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Finding the Right Place to do your PhD

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Finding the Right Place to do your PhD

A successful, enjoyable PhD experience will not just be about the PhD. As it will last at least three years (or more, depending on where you choose to go, and whether you do your PhD full-time or part-time), the PhD will form a significant part of your life and career. 

It is therefore very important to look for a university that will not only promote your success as an academic, but also contribute to enriching your life in a holistic way. We outline below the key factors to consider when you’re looking for places to pursue a PhD programme. 

Don’t be dazzled by prestige

It is helpful to understand that a university may top academic league tables, but the research of a particular department within that university may be relatively unknown – or be stronger in their taught programmes than their research. In other cases, a department may be recognised for producing high-profile, impactful research, and that department and its academics may be very well known within their field, but the university itself may feature lower down in overall rankings. 

Try not to be too influenced by the reputation of a university alone. These rankings are sometimes more helpful for undergraduate study. For postgraduate research, it is more meaningful to consider the reputation and research impact of a specific department, institute or centre, or to find out if the department has the right facilities and resources to support the research you intend to do. 

How can this department and university support your research goals? 

At the level of postgraduate research, it is very useful to find out what kind of research is being done in your intended department(s). Ask what subjects are a particular focus of research within the department, or what areas the lecturers and researchers specialise in.

You should be looking for places that have experienced researchers in the topic that you wish to pursue in your research – this will affirm that the department has the right academic, technical and practical support for you to do your research effectively too. Having an understanding of the specialisms of the department’s faculty will also be helpful in your search for a suitable supervisor.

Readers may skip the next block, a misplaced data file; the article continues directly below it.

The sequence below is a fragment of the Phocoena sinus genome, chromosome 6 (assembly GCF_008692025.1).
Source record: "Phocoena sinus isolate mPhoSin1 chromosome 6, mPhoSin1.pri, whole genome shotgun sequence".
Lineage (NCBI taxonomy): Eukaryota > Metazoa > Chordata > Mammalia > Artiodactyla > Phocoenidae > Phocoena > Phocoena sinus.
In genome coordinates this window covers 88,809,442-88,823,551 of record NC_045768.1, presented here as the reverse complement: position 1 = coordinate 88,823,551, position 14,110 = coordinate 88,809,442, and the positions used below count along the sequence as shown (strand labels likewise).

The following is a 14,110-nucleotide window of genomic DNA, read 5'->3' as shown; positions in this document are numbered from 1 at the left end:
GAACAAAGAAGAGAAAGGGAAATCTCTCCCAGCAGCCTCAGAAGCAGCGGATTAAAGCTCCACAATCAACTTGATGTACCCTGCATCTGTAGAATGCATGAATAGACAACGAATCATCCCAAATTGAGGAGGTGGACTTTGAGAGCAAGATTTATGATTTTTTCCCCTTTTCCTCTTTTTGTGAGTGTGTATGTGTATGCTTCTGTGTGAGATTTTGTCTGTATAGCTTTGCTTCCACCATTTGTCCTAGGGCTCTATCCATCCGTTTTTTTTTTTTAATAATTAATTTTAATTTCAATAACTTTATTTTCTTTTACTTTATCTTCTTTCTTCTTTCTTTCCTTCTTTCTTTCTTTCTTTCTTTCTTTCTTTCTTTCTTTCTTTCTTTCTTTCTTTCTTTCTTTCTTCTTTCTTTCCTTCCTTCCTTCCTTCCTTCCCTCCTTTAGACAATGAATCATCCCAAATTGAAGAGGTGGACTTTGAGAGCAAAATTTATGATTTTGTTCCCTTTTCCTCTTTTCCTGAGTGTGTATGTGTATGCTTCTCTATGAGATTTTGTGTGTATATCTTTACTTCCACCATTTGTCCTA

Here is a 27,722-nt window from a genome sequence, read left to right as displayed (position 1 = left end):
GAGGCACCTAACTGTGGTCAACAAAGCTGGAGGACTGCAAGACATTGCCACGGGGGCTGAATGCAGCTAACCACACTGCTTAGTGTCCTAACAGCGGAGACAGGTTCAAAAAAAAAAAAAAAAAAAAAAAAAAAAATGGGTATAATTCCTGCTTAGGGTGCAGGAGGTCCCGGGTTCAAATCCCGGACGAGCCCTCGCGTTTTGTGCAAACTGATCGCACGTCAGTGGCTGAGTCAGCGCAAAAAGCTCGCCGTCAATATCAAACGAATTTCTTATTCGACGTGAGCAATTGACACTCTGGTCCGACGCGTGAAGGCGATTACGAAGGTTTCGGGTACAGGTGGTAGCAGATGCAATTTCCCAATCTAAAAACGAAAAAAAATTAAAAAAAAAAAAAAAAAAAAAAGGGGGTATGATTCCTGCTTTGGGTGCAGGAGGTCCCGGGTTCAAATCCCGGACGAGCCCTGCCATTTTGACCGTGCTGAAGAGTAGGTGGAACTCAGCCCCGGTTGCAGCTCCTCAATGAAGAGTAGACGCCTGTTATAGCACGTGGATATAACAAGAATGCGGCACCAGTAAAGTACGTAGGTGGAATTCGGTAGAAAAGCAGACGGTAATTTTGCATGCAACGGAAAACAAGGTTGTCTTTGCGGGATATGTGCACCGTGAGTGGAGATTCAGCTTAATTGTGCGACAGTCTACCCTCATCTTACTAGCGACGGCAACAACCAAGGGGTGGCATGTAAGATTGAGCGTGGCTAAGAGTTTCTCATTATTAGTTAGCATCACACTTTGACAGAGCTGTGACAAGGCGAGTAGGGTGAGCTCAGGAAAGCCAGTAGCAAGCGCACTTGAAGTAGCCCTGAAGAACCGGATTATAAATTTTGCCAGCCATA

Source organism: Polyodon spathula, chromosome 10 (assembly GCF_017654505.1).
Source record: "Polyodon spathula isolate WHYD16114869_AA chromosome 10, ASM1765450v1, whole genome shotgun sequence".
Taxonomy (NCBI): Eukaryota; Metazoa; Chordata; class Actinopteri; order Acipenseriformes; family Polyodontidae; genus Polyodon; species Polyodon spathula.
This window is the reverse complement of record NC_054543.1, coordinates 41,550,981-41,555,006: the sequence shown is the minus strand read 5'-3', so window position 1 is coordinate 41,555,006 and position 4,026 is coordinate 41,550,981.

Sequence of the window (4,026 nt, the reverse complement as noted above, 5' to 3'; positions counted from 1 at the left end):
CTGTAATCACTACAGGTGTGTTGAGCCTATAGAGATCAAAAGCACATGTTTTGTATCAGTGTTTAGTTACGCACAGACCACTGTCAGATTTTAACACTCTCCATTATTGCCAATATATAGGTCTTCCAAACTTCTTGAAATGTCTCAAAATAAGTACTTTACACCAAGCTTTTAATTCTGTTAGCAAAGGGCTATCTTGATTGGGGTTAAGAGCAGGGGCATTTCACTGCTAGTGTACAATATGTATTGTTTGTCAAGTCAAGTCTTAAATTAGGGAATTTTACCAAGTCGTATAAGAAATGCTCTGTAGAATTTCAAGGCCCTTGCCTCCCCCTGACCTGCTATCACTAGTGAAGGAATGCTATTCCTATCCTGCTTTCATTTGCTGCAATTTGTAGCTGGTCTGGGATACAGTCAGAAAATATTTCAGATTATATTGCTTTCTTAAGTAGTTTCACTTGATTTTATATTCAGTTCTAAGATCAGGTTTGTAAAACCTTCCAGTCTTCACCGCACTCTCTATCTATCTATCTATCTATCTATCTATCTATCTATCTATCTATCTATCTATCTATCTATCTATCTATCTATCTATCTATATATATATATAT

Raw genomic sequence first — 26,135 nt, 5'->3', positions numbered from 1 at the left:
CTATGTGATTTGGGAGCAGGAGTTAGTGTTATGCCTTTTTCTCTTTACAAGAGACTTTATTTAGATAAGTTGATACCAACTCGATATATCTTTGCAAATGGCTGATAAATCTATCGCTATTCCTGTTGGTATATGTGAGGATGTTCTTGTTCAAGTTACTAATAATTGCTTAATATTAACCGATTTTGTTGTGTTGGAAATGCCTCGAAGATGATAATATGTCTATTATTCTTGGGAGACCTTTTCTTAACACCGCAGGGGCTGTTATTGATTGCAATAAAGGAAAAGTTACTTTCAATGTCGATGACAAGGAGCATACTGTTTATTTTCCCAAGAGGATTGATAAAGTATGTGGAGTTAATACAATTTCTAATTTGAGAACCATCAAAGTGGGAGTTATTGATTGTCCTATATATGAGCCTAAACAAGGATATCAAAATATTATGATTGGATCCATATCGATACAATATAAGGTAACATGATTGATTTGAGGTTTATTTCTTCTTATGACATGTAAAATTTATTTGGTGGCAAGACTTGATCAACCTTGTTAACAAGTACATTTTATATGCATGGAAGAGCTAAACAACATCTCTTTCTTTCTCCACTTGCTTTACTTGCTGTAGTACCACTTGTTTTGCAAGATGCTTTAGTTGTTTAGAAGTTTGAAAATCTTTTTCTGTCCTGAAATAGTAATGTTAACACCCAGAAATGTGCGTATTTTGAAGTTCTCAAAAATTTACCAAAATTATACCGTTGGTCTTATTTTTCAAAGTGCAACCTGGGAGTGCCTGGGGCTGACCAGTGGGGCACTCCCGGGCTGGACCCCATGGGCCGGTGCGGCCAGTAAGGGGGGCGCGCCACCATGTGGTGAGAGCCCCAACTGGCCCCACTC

Additionally, enquire what physical facilities the department has (for example, specific lab equipment or access to certain technology). Ask what training they offer to their doctoral students, whether you can join undergraduate or Masters seminars and modules where relevant to your research, and whether they provide any funding support for you to conduct off-site fieldwork or attend conferences and academic events. 

Are there extra opportunities and good postgraduate student communities?

Apart from the thesis itself, a successful, healthy PhD experience should foster a good sense of wellbeing and balance throughout your research. It should include opportunities for networking, potential collaborations with fellow research students, and participation in activities and events (e.g. teaching, workshops, trainings, conferences). This side of PhD life helps you strengthen diverse skills and a healthy, balanced social life.  

So, as well as ensuring that a supervisor and university can meet your academic needs and help you achieve your research goals, make sure you find out what other opportunities and support are available at the institution you intend to join. 

Because a substantial part of the PhD is done alone and students can sometimes feel quite isolated, it is also important to find out what community and pastoral support is available. For example, is there a strong graduate students union? What kind of social and networking events are organised throughout the academic year for postgraduate researchers? Are there opportunities to partake in activities and events that will further your personal and career development, and provide you with social interaction and community support?

It is also worth enquiring about what kind of welfare and wellbeing support is offered at the university – for example, whether there is provision for counseling or professional help for addressing any mental health concerns. Some students can find PhD study mentally or emotionally demanding; having some ready support on hand can be very reassuring. 

Where in the world will you end up? 

Unless you are choosing to do your PhD in your home town, this period of study will likely require that you move to a new city or country for a substantial period of time. Do not underestimate the importance of finding out as much as you can about the location itself – this will be your home for a number of years and you want to be somewhere that will comfortably meet your needs. 

It is common for people to overlook this aspect, since they are more focused upon the PhD programme and university itself. They then find themselves ‘stuck’ in a part of the world that they cannot adjust to or strongly dislike; in the long term, this unease can have a really detrimental effect on how you work and your PhD experience.

Find out additional details like the climate of that location, how big it is, whether the university is based in a very metropolitan area or further away in a quieter area, and how international the location is. Look at the transport links the university has – how easy is it to travel to, or to travel out to other parts of the country? If you have specific hobbies, like fitness and sport, theatre and the arts, hiking, or eating out, find out what the social scene is like in that location, and whether you will be able to maintain those interests during your time there.


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